Saving InfoPath Forms to SQL Server 2005 as XML
 
Published: 10 Jan 2007
Abstract
The new XML data type within SQL Server 2005 opens new possibilities for persisting XML data of InfoPath forms. This article discusses and demonstrates how to save entire InfoPath forms to SQL Server 2005 as typed or untyped XML data.
by S.Y.M. Wong-A-Ton
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Introduction

Microsoft SQL Server 2005 introduced a new data type, the XML data type. Now you can associate an XML schema with XML table columns to force them to adhere to constraints defined within the specified schema. Such XML table columns are ideal to save InfoPath forms in, since InfoPath forms are based on XML schemas and have XML data as output.

In this article we will set up a database table that has an XML column associated with the XML schema of an InfoPath form. We will then use an ASP.NET page to submit and save InfoPath forms to the database table. We will also discuss common challenges you may encounter when trying to set up such a solution.

This article assumes that you have experience developing InfoPath forms, working with SQL Server and Internet Information Server, and that you are familiar with C# and ASP.NET.

Software requirements

·         Microsoft Office InfoPath 2003 SP2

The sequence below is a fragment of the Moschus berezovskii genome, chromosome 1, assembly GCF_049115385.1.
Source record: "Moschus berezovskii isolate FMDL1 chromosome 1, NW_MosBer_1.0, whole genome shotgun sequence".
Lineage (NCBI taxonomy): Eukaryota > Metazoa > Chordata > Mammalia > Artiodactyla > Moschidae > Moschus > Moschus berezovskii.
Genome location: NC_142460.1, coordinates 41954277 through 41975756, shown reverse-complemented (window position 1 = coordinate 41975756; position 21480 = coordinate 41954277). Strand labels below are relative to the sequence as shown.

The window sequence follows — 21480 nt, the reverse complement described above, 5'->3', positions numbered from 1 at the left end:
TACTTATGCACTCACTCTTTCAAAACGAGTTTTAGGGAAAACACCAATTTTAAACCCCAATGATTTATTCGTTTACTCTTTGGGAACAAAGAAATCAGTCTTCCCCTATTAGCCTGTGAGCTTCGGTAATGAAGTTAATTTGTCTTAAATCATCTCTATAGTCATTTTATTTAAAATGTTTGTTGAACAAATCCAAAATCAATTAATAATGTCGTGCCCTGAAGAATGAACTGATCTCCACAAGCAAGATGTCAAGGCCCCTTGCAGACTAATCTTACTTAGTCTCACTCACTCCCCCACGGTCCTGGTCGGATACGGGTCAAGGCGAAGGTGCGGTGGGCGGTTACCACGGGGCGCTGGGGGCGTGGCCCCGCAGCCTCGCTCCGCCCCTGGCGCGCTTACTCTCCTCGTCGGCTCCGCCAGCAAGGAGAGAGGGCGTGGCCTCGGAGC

·         Microsoft SQL Server 2005

·         Microsoft Visual Studio .NET 2005

·         Microsoft Visual C#

·         Internet Information Server (IIS)

Design the InfoPath form

Create a new InfoPath form that has a Date Picker control, a Text Box control, a Rich Text Box control, a File Attachment control, and a Picture control as shown in Figure 1.

Figure 1

savetosqlasxml.png

To be able to save this form to SQL Server as typed XML, i.e. XML data that has been associated with an XML schema, you must know what the XML schema for the InfoPath form is before you can create the database table. Perform the following steps to extract the XML schema for the InfoPath form:

1.    On the File menu, click Extract Form Files.

2.    In the Browse for Folder dialog box, select a folder to save the extracted files in and click OK.

3.    Open Windows Explorer and navigate to the folder where you saved the extracted files.